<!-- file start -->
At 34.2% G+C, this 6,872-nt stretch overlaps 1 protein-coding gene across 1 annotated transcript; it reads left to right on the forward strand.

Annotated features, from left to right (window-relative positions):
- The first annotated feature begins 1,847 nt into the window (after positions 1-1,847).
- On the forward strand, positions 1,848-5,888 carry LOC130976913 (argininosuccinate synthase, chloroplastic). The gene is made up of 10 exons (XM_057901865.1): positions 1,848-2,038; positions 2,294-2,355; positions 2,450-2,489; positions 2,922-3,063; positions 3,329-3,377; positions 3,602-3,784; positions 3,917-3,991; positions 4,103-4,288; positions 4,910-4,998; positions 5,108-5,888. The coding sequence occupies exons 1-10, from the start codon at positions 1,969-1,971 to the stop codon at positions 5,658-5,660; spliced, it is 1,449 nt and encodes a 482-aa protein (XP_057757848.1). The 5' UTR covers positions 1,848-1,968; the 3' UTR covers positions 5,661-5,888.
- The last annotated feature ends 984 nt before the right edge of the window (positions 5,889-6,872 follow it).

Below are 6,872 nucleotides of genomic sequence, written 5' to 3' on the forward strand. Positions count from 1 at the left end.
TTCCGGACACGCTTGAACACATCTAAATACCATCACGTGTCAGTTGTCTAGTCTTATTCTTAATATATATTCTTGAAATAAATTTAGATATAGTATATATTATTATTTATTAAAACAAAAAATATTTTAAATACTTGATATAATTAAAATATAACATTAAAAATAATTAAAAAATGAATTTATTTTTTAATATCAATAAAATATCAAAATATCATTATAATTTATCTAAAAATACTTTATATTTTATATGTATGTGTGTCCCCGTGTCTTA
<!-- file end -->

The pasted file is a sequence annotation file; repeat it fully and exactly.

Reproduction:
At 34.2% G+C, this 6,872-nt stretch overlaps 1 protein-coding gene across 1 annotated transcript; it reads left to right on the forward strand.

Annotated features, from left to right (window-relative positions):
- The first annotated feature begins 1,847 nt into the window (after positions 1-1,847).
- On the forward strand, positions 1,848-5,888 carry LOC130976913 (argininosuccinate synthase, chloroplastic). The gene is made up of 10 exons (XM_057901865.1): positions 1,848-2,038; positions 2,294-2,355; positions 2,450-2,489; positions 2,922-3,063; positions 3,329-3,377; positions 3,602-3,784; positions 3,917-3,991; positions 4,103-4,288; positions 4,910-4,998; positions 5,108-5,888. The coding sequence occupies exons 1-10, from the start codon at positions 1,969-1,971 to the stop codon at positions 5,658-5,660; spliced, it is 1,449 nt and encodes a 482-aa protein (XP_057757848.1). The 5' UTR covers positions 1,848-1,968; the 3' UTR covers positions 5,661-5,888.
- The last annotated feature ends 984 nt before the right edge of the window (positions 5,889-6,872 follow it).

Below are 6,872 nucleotides of genomic sequence, written 5' to 3' on the forward strand. Positions count from 1 at the left end.
TTCCGGACACGCTTGAACACATCTAAATACCATCACGTGTCAGTTGTCTAGTCTTATTCTTAATATATATTCTTGAAATAAATTTAGATATAGTATATATTATTATTTATTAAAACAAAAAATATTTTAAATACTTGATATAATTAAAATATAACATTAAAAATAATTAAAAAATGAATTTATTTTTTAATATCAATAAAATATCAAAATATCATTATAATTTATCTAAAAATACTTTATATTTTATATGTATGTGTGTCCCCGTGTCTTA